Forrest Gump – Book Review
Publisher: Pocket Books
reviewed by: Lynard Barnes 11/5/1994
Summary: Not the movie. Not drama either.
Reprinted from Crushies Book Review, November 1994 Volume I, Issue No. 5….
Right. It was a book before it was a movie and if the movie reviews are correct, it makes a better movie. Written in first person, southern dialect, Gump is a collection of satirical social commentaries in the form of a story. It is meant to be a state of the union assessment by a person with an IQ of 70 and a simple determination to “do the right thing”
In case the assessment is missed, it is bluntly stated on page 168 when Forrest Gump and his girlfriend, Jenny Curran, discuss now mutual friend, Dan. Dan goes to the bathroom to urinate. Dan is a former army lieutenant in the Vietnam War who has had both legs amputated and moves around on a push-cart. Jenny, concerned about how Dan will negotiate his way to the toilet, is told by Gump that Dan will manage on his own. Jenny replies, as quoted by Gump, “This is where the Vietnam War has got us.” And Gump tells us, “There ain’t much disputing that either. It is a sad and sorry spectacle when a no-legged man has got to pee in his hat and then dump it over into the toilet.”
Well, I disagree. It is not a sorry spectacle. It is the sight of a man coping with life. Nothing sorry about it. If anything, it is a testimonial to what the human spirit is capable of overcoming and enduring. That Forrest Gump places himself on the outside and makes the trite observation in the first place definitely takes him out of the realm of the mere idiot. He’s more like a radio talk show host with fifty thousand megawatts of broadcasting power, time to kill and a lose spiritual center. Unfortunately, throughout the book, the Gump character never gels. And this is the problem with Forrest Gump, the book. It is missing the spirit, leaving only the victim.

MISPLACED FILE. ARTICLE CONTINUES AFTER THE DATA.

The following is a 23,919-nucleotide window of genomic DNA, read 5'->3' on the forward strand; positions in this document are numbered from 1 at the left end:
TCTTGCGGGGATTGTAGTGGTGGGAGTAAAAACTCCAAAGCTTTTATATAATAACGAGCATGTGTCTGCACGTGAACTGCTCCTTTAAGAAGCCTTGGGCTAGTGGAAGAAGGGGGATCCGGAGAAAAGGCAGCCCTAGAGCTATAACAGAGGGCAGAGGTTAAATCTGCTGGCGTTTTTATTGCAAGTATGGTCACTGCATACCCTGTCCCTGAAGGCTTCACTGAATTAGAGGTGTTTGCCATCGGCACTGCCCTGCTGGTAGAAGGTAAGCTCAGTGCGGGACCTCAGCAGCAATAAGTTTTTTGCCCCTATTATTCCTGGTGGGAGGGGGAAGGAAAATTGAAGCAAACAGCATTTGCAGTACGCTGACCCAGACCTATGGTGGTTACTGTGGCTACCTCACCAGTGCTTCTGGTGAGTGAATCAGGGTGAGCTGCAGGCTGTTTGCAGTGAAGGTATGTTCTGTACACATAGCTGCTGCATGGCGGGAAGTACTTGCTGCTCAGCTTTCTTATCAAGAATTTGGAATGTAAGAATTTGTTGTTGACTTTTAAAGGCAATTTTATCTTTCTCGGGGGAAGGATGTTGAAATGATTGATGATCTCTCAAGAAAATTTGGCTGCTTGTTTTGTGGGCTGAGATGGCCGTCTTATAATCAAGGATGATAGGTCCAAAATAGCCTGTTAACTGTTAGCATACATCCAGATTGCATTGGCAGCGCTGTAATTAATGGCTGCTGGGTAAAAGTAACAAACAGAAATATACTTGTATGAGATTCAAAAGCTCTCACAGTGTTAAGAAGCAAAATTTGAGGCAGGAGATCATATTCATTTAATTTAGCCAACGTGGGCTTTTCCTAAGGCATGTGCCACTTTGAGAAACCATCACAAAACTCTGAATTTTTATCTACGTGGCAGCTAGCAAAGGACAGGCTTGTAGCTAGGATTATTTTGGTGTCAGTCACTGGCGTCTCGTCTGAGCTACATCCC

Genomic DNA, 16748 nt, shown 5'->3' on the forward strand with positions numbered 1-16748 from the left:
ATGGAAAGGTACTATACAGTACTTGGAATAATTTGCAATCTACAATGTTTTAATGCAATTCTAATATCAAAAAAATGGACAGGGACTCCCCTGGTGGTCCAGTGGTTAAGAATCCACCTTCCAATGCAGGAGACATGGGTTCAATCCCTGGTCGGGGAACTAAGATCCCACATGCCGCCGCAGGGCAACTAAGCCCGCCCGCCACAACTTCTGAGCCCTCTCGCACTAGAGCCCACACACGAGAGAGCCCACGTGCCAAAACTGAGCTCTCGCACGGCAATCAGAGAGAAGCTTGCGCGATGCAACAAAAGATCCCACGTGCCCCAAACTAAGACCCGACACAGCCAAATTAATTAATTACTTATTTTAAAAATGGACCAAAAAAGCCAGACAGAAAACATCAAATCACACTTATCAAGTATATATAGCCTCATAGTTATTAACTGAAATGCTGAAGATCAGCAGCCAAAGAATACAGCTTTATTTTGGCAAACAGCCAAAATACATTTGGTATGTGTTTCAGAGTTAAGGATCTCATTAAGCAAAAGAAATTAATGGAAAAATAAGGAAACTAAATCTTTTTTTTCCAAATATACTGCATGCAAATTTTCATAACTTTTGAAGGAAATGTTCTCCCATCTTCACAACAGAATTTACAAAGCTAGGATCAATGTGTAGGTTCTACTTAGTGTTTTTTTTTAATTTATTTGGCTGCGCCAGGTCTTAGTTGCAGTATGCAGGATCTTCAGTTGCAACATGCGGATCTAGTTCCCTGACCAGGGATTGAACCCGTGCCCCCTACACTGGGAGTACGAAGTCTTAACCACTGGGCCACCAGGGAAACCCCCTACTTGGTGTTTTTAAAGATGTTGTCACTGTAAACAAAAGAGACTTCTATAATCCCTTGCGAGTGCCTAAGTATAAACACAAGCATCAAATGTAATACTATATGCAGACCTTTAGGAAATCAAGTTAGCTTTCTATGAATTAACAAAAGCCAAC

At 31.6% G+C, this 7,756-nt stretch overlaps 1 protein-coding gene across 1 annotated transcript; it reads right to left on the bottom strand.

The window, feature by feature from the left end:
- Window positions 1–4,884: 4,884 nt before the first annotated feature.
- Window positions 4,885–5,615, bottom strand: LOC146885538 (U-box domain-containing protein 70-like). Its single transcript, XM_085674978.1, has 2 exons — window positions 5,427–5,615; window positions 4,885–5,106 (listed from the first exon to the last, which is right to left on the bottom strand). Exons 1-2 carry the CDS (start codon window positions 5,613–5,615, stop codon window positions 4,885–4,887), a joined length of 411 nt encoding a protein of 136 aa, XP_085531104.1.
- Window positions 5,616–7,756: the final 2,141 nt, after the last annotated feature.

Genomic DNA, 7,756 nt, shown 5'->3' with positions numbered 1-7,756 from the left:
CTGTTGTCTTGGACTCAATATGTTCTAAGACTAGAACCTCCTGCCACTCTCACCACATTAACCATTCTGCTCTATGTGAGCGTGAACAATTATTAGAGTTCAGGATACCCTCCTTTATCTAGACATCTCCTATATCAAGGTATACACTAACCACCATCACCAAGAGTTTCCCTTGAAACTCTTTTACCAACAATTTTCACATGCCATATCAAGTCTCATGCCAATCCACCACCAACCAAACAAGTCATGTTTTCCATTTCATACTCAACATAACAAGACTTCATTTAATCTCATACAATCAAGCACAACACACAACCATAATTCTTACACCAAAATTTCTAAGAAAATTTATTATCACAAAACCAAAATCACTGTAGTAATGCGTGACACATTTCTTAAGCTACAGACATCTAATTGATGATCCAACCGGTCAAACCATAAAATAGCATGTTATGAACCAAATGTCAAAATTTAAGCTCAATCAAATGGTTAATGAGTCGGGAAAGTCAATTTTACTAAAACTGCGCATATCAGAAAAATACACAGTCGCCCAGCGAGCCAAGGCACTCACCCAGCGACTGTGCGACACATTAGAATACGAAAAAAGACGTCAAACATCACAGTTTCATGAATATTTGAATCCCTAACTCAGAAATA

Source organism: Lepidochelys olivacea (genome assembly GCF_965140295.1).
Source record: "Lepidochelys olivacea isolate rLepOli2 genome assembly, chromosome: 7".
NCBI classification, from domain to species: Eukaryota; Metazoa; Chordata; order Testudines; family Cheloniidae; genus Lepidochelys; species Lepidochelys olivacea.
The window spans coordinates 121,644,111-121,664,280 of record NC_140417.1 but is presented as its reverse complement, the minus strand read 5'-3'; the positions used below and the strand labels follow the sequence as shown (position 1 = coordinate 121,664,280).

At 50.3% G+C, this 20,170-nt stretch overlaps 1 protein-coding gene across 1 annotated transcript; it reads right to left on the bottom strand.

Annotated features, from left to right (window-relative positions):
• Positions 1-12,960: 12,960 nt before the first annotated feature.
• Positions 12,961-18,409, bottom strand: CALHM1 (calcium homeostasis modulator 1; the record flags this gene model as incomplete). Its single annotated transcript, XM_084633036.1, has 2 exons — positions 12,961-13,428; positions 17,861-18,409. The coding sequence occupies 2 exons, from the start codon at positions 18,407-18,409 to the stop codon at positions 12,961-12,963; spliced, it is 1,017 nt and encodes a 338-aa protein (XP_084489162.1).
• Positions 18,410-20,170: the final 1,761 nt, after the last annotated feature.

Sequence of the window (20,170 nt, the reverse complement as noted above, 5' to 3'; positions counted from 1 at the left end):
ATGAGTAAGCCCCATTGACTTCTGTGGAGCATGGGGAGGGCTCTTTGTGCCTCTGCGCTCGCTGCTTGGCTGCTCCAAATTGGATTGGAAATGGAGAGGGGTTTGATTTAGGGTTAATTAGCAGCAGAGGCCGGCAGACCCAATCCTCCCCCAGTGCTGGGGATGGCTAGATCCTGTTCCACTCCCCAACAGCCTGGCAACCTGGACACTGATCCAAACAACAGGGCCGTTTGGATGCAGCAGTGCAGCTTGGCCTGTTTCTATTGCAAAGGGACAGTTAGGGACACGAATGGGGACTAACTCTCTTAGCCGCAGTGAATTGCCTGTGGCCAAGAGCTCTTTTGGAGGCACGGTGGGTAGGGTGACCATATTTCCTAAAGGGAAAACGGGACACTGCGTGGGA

The first funny moment in Gump is funny because it is original. After that moment, it starts slinging re-hash. There is the evolution of time, the change of people, places and things. There are the adventures of Gump; Gump the football player, Gump the college student, Gump the solider, Gump the ping-pong player, Gump the lover, Gump the astronaut, Gump the jungle survivor, Gump the chess player, Gump the would-be movie star, and finally, Gump the shrimp farmer. And there is the love-found, love-lost story involving Jenny Curran. But Gump never changes. Gump as Gump is Gump.
In reading Forrest Gump, you catch glimpses of an original American story. It was probably these glimpses that prompted someone (Steve Tisch and Wendy Finerman) to turn this book into a movie. Luckily, the movie does NOT follow the formula of the book.